“Lord, not my feet only, but also my hands and my head.” Excellent, but again not altogether correct. Simon now oversteps the line to the right, as he had before transgressed to the left. He had previously rejected that which was indispensable; he now requires what is superfluous. He does not yet comprehend the whole of the matter clearly; and probably the following words of our Lord belonged also to those, the full meaning of which became evident to him only in the sequel; “He who is washed need not save to wash his feet, and is clean every whit, and you are clean, but not all.” It is clear that the last words have reference to the traitor. But what is the meaning of this mysterious speech? I believe it to be as follows: he is washed, who, as a poor sinner, enters by faith into fellowship with Jesus. Such a one is then purified from sin, in consequence of being justified by grace. The blood of the Lamb was shed for him. The payment of all his debts was made. He is clean in the sight of God, for the merits of the Surety are imputed to him, and he continues to be thus regarded; for “the gifts and calling of God are without repentance.” He ought daily and hourly to rejoice in this his purified state.
Peter, in his second Epistle, admonishes us not to forget that we are “cleansed from our old sins.” But the individual is also pure as regards his sanctification; since, in consequence of being born again of water and the Spirit, he has forever renounced all that is sinful, and by reason of his new nature, though still assaulted and tempted in various ways by the flesh, he desires that the will of God may be accomplished in him, and that whatever he does may be well-pleasing in his sight.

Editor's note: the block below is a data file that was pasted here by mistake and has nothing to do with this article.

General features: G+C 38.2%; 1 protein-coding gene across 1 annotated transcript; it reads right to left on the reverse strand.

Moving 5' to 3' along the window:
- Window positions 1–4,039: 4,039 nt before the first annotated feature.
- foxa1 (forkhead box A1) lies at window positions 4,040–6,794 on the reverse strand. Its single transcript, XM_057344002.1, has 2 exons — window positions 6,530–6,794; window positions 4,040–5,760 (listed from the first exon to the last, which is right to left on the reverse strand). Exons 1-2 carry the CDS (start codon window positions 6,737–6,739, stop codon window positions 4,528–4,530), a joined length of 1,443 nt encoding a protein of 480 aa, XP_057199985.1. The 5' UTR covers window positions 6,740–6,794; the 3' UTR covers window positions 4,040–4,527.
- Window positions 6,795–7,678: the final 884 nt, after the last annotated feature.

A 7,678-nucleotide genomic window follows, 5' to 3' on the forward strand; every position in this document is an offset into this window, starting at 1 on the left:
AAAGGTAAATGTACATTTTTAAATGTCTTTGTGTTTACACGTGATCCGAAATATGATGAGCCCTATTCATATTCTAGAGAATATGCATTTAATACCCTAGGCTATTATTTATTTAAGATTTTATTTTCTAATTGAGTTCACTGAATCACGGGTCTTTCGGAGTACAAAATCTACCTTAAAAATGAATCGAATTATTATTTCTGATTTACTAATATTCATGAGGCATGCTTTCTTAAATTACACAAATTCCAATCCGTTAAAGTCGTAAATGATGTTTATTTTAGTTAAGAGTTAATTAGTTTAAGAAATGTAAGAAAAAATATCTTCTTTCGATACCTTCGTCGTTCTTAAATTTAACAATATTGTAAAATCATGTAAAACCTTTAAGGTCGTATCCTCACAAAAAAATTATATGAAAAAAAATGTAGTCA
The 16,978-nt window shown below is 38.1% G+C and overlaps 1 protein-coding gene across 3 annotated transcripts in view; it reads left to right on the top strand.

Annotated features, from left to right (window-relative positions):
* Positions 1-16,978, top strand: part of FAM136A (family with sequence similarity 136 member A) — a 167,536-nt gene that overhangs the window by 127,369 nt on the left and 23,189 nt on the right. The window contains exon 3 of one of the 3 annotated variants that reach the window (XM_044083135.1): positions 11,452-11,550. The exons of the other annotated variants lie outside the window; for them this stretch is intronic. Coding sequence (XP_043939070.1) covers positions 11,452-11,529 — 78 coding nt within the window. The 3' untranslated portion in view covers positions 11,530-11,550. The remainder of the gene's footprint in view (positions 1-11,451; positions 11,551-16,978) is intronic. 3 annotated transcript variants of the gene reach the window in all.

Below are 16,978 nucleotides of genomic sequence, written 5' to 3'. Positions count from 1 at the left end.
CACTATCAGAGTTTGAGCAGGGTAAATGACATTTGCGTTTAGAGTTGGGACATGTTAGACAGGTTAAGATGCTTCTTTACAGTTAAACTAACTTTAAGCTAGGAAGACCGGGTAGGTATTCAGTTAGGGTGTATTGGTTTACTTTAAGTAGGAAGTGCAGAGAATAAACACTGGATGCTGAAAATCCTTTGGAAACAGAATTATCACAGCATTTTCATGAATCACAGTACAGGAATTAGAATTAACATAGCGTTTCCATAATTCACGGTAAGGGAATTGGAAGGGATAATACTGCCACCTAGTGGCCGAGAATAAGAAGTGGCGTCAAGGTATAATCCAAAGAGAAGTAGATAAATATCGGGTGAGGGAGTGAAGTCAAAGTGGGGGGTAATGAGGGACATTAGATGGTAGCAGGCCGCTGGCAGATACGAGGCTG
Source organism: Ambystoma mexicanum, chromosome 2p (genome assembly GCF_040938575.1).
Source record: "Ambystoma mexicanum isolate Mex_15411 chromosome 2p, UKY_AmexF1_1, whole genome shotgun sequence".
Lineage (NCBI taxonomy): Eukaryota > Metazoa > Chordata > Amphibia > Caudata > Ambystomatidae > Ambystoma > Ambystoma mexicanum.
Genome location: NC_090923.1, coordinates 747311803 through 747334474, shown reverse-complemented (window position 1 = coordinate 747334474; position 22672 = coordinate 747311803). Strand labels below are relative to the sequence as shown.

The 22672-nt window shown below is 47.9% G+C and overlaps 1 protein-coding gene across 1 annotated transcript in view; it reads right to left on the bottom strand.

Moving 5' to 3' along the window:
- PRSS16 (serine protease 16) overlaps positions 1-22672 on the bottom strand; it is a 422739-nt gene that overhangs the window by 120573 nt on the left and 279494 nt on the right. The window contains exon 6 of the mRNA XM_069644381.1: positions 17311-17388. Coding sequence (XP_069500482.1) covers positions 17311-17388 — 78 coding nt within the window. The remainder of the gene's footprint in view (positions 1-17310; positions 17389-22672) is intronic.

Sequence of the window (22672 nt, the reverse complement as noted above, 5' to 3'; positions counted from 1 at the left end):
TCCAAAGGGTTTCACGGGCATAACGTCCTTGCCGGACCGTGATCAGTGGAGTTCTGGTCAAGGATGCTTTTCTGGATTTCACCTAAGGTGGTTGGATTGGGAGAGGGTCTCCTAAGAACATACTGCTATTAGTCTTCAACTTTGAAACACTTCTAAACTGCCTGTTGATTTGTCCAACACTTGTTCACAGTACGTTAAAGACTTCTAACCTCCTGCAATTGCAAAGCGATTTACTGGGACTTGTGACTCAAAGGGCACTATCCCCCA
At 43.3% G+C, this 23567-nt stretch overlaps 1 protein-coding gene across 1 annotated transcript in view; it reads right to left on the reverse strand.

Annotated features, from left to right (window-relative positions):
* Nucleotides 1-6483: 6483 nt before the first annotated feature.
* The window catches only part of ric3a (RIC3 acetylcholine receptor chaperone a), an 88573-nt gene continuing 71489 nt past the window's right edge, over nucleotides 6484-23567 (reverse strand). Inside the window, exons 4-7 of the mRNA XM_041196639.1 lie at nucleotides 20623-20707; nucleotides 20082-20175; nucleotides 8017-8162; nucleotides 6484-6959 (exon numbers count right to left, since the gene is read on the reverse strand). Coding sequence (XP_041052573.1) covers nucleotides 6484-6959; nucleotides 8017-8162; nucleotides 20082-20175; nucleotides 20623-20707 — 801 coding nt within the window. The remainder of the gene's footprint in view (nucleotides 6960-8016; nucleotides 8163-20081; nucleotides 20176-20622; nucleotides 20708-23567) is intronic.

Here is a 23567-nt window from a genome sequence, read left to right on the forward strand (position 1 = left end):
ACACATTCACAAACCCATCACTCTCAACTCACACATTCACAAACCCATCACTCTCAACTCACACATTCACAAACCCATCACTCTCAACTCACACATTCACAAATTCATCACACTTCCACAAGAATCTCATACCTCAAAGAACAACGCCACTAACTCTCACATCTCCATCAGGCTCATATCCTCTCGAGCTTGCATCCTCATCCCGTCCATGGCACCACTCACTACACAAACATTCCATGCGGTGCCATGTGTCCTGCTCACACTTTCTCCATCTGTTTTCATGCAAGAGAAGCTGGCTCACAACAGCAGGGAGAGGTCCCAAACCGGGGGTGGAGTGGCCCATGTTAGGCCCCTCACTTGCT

But what is accustomed to happen in the progress of the life of faith? Unguarded moments occur, in which the man again sins in one way or other. He incautiously thinks, speaks, or does that which is improper, and is again guilty of unfaithfulness, although against his will; for only the devil and his seed sin willfully; while he who is born of God, says the apostle, cannot sin. The man’s walk is polluted; his feet, with which he comes in contact with the earth, are defiled. What is now to be done? Two by-paths present themselves, and not infrequently one of them is taken. The individual either gives himself up to an excessive feeling of his guilt; openly cries out, “Unclean, unclean!” like one who is excluded from the fellowship of the pure; regards himself as fallen from grace; considers the bond of union with the Lord as rent asunder, and cries out with Peter, “Lord, not my feet only, but also my hands and my head!” Or else the man takes his transgressions too easily; persuades himself that the faults he has committed are of no importance; soothes his conscience with the rash and vain idea that the iniquity belongs to the multitude of sins which have been atoned for and annihilated by the blood of Christ, and thus unconcernedly proceeds on his way.